catapult magazine

catapult magazine

Vol 7, Num 23 :: 2008.12.19 — 2009.01.02


The journey in…and back out

I wanted to fit in; at least I thought I did, in some way.  It all started nearly five years ago when I went to the writers’ conference at Calvin College in Grand Rapids, Michigan.  I went to sessions and wrote, went to sessions and wrote, got on an airplane and wrote.  It was as though a dam had been breached, the words and images and pain filling my spiral bound notebook with inked words not big enough and not written quickly enough to stanch the flow.

Now, it is not as though I had never written before, because I had.  I had gone to graduate school and earned a Masters in Creative Writing from Binghamton University within a few years of my return from Africa.  I wrote a lot during those years of schooling, but graduation stemmed the tide of creative writing.  The current shifted and words flowed out as syllabi and curricula and counselor’s notes recording meetings with hurting students.

Then I went to Calvin, and the air there was filled with words, beautiful intoxicating words, hope-generating words breathed into the air from people like me, but better.  People who had thoughts and wrote them down and passed them on, sharing them with me, even though they didn’t know me, would never know I sat before them soaking up their every syllable like the desert at the front edge of rainy season.  People who made me feel like I belonged there, belonged at least on the outside edge looking in longingly.

So I went home, and God ordained that I would engage in the waltz readers do in front of a magazine rack, “Excuse me, excuse me, could you hand me that one over there?”  Only he asked me exactly what I was looking for and why, and I told this stranger about Calvin and about writing.  I said I was looking for a good journal for writers, and he took me by the hand and told me I had to meet these people who were sitting together around a table at Borders.  They too were writers who met every Saturday, reading their own work and critiquing each other’s, and I found another place I belonged, at least for a while, and again, at the edges.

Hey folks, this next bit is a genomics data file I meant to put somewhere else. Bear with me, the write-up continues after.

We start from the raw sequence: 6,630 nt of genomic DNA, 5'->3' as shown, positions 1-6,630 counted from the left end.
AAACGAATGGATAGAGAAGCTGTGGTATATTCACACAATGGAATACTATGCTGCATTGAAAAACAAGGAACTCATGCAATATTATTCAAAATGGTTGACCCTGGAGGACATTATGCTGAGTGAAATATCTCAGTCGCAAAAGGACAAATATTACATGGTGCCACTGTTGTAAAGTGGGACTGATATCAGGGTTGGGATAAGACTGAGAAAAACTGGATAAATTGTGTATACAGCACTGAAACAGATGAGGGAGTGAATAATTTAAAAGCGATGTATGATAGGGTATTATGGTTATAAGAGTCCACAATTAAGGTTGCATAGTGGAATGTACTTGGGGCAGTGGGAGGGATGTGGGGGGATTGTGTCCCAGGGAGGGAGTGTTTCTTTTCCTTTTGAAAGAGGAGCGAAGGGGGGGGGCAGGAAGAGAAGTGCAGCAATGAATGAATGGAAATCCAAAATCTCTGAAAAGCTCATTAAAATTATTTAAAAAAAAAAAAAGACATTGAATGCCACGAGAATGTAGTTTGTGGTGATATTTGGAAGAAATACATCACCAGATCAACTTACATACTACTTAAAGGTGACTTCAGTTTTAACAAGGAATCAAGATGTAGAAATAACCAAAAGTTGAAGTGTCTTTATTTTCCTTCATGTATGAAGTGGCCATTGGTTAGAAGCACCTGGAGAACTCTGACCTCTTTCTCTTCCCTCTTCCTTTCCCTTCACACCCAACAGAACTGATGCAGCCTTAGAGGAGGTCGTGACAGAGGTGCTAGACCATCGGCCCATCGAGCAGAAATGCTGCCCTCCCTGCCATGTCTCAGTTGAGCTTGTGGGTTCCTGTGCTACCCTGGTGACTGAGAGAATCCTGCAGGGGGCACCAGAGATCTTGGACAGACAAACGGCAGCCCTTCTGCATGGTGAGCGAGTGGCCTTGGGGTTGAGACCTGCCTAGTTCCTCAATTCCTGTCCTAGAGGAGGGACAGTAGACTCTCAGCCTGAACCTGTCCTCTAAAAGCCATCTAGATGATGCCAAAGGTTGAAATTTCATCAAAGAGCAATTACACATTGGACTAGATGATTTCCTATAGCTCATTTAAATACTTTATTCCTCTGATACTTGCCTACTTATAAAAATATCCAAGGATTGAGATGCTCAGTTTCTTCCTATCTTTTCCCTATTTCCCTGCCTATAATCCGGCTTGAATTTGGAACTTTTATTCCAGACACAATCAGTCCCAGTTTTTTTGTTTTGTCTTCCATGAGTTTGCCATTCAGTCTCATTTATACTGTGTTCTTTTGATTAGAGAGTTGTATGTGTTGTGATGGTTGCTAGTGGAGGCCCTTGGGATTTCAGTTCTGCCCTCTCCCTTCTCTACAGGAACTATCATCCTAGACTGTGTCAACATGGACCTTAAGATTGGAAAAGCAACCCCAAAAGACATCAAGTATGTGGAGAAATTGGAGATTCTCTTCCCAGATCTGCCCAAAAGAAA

I live where 95% of people are Catholic, and the writers’ group was no different.  Most of them had gone to Catholic schools, from K through 12, and some through Catholic University.  Their shared religious background hadn’t given them much more than fodder for scary nun stories, but they let me in the group anyway.  I felt like their token Protestant.  And it scares me to say, but I almost lived for Saturdays.

Then our fearless leader, invited a new guest with an amazing pedigree as a writer-and an ego to match.  It didn’t take long before our “old” and “new” leaders had a falling out, and we all moved…except Lou.

I asked Lou, a fellow writer in the group, whether he was going to stay or go.  I had grown to appreciate him, as had my husband.  He was a director of local theatre and we had attended some of his productions.  But Lou said he was going to attend a different group.

Now I have to say that, as a practicing believer, my work differed from a lot of the work read at group-language and topics, for instance.  But they substituted the word “apricot” for the most colorful words in their writing and poured as thoughtfully over my work as anybody else’s.  So I felt as though I belonged.

Then, the page turned.  The new leader was something of a fraud.  Oh, he had stacks of money, appeared to have had a great education and actually was a talented writer.  However, his Wikipedia entry couldn’t be validated and was taken down, and his books, at least some, had been self-published, which should have been admitted up front.  And now that he was the leader, the prompts attempted to take us places I didn’t want to go.

I had loved the first book he gave me, Alone in Eden, a wonderful fiction of a third son Adam and Eve had.  It was a great tool for teaching voice, but I had to give back the next book.  I didn’t think there was space in my head for those words, and God’s words.  It has been several weeks since that old feeling returned, that feeling I first experienced as the country girl who got placed in the accelerated program with the town kids-that feeling of being an outsider.

So I sit here at the computer, writing these lines instead of writing for the prompt he sent me this week, when I didn’t show up:

“Alan. Alan. Why? Why are you doing this?” she said. Relaxing the pressure, he said, “Guess.”

I’ve been here before, as an outsider, and it’s not always a bad place to be.

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